Typically an evaporator is used to remove water from a mostly liquid stream. Typically, heat is added in a pump-around loop and a large vapor/liquid chamber is used for disengaging the two fluids. Vacuum can be used to assist this flashing, but is not essential. Improved efficiency can be achieved by stringing together units so that the steam from one stage can be used in a subsequent (lower pressure) stage (multi-effect) or sent through a compressor (mechanical recompression) or a steam jet (thermal recompression) to raise the steam pressure and allow it to be re-used on the same stage. Typically an evaporator is behaving as a flash system and is controlled by the VLE.
Dryers are typically used for removing water from a mostly solid material, with the goal of reducing its moisture content. Typically, this is done by providing heat, and is often enhanced by blowing a large volume of heated air through the bed and providing mechanical agitation. With the large volume of air involved, dryers are typically less thermally efficient and its harder to re-use the evaporated water. VLE certainly influences their performance, but often liquid absorption isotherms and mass transfer are the dominant mechanisms.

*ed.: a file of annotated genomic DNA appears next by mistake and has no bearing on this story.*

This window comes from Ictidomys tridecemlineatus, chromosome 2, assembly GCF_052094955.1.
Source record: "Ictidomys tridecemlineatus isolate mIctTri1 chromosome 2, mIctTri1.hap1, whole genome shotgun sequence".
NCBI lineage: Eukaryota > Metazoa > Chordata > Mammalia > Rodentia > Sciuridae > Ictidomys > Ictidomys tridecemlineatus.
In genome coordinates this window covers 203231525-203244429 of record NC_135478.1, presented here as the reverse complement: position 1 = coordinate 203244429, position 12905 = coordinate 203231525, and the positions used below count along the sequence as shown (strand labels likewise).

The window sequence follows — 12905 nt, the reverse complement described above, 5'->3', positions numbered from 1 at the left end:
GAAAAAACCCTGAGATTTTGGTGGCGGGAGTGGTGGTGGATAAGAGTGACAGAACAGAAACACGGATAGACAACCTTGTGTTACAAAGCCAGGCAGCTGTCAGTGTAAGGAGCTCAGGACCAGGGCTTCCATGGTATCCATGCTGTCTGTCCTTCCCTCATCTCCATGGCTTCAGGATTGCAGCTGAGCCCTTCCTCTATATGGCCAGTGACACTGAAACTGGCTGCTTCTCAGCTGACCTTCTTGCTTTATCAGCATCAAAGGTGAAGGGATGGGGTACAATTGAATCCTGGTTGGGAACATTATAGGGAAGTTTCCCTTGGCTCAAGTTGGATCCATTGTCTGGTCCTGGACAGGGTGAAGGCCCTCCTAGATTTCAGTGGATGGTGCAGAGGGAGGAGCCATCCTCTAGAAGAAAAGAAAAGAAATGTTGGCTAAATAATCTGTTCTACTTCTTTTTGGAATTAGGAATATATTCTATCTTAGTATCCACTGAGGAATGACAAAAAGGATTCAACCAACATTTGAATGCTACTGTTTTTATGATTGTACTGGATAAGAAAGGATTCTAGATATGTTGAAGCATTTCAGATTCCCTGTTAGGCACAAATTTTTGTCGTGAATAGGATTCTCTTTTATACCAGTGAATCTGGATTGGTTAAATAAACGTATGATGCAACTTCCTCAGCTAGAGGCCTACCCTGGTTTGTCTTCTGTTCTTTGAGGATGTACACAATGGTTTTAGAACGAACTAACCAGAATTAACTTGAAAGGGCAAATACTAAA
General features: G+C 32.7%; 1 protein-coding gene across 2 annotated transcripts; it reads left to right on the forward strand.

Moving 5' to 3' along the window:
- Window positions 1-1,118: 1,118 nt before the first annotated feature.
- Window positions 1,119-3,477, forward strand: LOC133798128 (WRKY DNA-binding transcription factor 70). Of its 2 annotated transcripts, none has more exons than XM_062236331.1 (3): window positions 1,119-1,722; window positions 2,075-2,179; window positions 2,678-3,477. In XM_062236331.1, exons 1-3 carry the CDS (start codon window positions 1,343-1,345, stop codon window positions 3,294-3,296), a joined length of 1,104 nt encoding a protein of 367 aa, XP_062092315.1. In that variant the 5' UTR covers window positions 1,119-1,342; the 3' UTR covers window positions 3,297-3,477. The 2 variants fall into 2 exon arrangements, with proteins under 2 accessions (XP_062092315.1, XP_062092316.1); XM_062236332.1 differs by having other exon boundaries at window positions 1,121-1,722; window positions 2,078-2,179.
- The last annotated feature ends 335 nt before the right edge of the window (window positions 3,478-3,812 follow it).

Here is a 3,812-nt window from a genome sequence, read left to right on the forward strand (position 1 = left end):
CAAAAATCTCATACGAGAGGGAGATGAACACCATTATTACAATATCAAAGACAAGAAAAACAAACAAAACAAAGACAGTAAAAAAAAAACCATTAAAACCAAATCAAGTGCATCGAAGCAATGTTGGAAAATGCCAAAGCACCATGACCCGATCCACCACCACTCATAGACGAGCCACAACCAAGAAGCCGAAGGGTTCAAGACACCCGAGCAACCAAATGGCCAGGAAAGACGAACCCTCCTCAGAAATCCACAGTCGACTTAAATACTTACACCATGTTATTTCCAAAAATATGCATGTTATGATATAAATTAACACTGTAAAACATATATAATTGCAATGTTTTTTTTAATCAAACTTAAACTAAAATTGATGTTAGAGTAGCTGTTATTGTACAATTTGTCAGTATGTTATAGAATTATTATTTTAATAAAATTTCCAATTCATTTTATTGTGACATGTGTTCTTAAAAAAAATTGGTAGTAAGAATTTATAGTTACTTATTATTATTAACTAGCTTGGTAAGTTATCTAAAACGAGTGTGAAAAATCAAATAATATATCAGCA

Evaporators produce a concentrated liquid product (sometimes extremely viscous) whereas dryers produce a solid product. The phase of the feed is not a full distinction, because there are some dryers that operate with liquid feeds such as spray dryers, film-drum dryers and thin-film dryers. The last type can be used either as dryers or as evaporators (also known as wiped-film or scraped-surface).
Liquid feeds to dryers are usually of much higher solids content than those to evaporators, to minimise the evaporative load and energy consumption. You can’t normally use multi-effect systems with dryers. It’s fairly common to see a multi-effect evaporator used to concentrate a dilute solution as efficiently as possible, followed by a dryer to produce the solid product.
In saying “complete removal of moisture”, we should remember that there will always be a small amount of residual moisture left in a solid even after drying, whether it is 10%, 1%, 0.1%, ppm or ppb. This is regulated by the pore structure of the solid and its level of affinity for the liquid (surface tension, physisorption, chemisorption etc). Understanding the “equilibrium moisture content” and “moisture sorption isotherm”, which varies with relative humidity, is often key to specifying and troubleshooting drying equipment and operational parameters to meet a specification for final moisture content.
Nevertheless, this residual moisture from drying is indeed far less than in evaporation, where the final product is still a solution or suspension, and therefore typically >>50% liquid.